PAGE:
Former President Jimmy Carter is once again taking a stand against controversies stemming from the Trump Administration.
The Georgia Democrat, 94, said during a speech at Emory University on Wednesday that President Trump‘s most recent Supreme Court nominee, Brett Kavanaugh, who was confirmed on Oct. 6, was “unfit” to serve on the nation’s highest legal body, according to the school’s newspaper, The Emory Wheel.
Related Video: Inside Jimmy Carter's Quiet Life in Georgia
Addressing the sexual abuse allegations made against Kavanaugh by Dr. Christine Blasey Ford — who testified in front of the Senate that he assaulted her during a party when they were in high school — Carter told the students, “Whether or not he attempted to rape her, I thought he was temperamentally unfit to serve on the Supreme Court because of his outburst during the hearing … I saw him lose his cool.”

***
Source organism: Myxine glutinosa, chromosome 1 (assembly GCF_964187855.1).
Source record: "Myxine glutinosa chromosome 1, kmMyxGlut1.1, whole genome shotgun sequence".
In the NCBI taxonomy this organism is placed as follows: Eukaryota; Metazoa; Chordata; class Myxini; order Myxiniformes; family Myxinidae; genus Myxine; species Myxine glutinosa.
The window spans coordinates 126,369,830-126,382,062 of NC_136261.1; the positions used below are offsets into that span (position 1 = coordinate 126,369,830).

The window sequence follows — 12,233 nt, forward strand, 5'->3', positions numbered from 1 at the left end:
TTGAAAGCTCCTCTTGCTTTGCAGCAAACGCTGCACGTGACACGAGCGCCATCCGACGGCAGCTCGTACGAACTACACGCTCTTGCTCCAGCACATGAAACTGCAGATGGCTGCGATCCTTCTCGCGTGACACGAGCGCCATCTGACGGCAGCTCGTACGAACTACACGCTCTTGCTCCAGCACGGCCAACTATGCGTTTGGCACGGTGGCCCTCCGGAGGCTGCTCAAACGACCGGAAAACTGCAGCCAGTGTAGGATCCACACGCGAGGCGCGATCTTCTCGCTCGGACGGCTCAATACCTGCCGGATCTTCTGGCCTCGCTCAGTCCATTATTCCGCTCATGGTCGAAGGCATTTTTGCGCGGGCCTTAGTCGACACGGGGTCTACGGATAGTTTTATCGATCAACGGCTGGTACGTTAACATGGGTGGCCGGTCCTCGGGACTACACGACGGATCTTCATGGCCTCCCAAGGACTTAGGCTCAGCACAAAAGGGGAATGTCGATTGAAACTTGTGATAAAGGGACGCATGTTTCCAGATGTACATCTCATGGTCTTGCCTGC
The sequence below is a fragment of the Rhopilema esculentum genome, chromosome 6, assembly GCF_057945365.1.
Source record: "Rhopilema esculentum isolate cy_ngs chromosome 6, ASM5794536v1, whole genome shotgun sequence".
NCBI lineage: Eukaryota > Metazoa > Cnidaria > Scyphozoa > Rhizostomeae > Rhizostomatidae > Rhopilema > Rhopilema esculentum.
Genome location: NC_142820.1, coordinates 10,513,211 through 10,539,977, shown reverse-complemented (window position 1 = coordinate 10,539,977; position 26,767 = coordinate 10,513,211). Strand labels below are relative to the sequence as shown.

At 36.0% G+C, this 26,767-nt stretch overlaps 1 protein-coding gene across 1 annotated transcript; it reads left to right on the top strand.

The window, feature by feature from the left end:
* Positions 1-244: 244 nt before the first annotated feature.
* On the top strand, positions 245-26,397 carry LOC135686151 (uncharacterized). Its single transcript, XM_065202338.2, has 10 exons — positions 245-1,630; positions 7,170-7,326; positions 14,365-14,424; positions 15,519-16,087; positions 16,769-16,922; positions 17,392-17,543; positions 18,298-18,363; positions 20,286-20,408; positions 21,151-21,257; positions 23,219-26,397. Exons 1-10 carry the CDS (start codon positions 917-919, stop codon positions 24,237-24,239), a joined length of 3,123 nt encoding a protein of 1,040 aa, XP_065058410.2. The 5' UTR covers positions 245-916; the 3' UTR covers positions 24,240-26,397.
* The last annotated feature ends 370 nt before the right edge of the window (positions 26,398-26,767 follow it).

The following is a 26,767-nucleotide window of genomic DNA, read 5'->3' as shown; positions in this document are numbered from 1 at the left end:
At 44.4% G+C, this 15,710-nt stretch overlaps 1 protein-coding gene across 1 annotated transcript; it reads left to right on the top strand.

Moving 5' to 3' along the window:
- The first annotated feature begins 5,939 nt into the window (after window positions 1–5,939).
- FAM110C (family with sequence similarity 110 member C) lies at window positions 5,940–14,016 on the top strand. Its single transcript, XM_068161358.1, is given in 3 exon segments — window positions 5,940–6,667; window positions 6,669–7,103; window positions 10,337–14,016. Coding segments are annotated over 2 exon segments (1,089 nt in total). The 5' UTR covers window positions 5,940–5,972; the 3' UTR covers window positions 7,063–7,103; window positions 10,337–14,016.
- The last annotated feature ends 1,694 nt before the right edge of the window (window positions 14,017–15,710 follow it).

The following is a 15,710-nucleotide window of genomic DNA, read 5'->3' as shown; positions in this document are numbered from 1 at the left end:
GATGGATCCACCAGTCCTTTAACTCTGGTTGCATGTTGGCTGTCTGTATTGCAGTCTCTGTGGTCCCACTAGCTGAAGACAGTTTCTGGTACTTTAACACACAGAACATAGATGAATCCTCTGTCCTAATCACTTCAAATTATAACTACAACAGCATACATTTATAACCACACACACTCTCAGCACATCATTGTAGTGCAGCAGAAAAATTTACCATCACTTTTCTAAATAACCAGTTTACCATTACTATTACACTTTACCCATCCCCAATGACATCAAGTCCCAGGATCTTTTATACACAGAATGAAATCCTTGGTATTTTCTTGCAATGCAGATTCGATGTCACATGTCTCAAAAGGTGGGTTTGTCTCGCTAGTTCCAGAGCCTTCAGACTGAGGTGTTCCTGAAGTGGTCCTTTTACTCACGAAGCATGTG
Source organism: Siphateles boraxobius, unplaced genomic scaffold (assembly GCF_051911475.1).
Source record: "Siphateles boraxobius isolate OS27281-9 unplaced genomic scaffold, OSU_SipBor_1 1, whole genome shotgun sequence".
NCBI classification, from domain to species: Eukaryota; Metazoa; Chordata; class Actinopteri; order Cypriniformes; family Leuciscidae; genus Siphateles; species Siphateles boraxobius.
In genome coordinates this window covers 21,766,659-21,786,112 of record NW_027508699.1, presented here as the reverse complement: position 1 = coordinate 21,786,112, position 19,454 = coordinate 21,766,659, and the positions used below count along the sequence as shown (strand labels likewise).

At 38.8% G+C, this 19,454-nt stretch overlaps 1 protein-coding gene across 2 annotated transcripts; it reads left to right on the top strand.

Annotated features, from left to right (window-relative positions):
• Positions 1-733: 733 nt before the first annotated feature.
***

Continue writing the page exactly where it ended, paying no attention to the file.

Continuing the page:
(Kavanaugh has denied Dr. Ford’s allegations, as well as those made against him by two more women.)
According to a video posted to Facebook by an attendee, the 39th president continued: “Most of the American people were not in favor of his being on the Supreme Court. But he’s there now because the Senate is quite subservient to Donald Trump and afraid of his displeasure.”
Carter also called Kavanaugh partisan, concluding, “I was not in favor of his [confirmation].”
In an interview with Fox Business Network‘s Cavuto: Coast to Coast at the end of August, Carter said, “I thought that President Trump made a mistake at first by not recognizing John McCain’s unquestioned commitment to our country in the Navy and as a prisoner of war and also in his service in Congress.”
RELATED VIDEO: United Nations Audience Laughs at President Trump After He Boasts About His Accomplishments
Carter, who, like McCain, graduated from the U.S. Naval Academy in Annapolis, Maryland, added that Trump’s “early mistakes” in the matter were later “adequately corrected.”
“I think both [Trump’s] critics and also his supporters made it plain to him that he had made a mistake when the flag was up and down and so forth,” Carter said. “But I think that his last statement that I read yesterday has basically corrected that and now the flag will be lowered in honor of John McCain’s service to our country until the appropriate time. So, I think the early mistakes that had been made have been adequately corrected.”
The Supreme Court’s Public Information Office did not immediately respond to PEOPLE’s request for comment.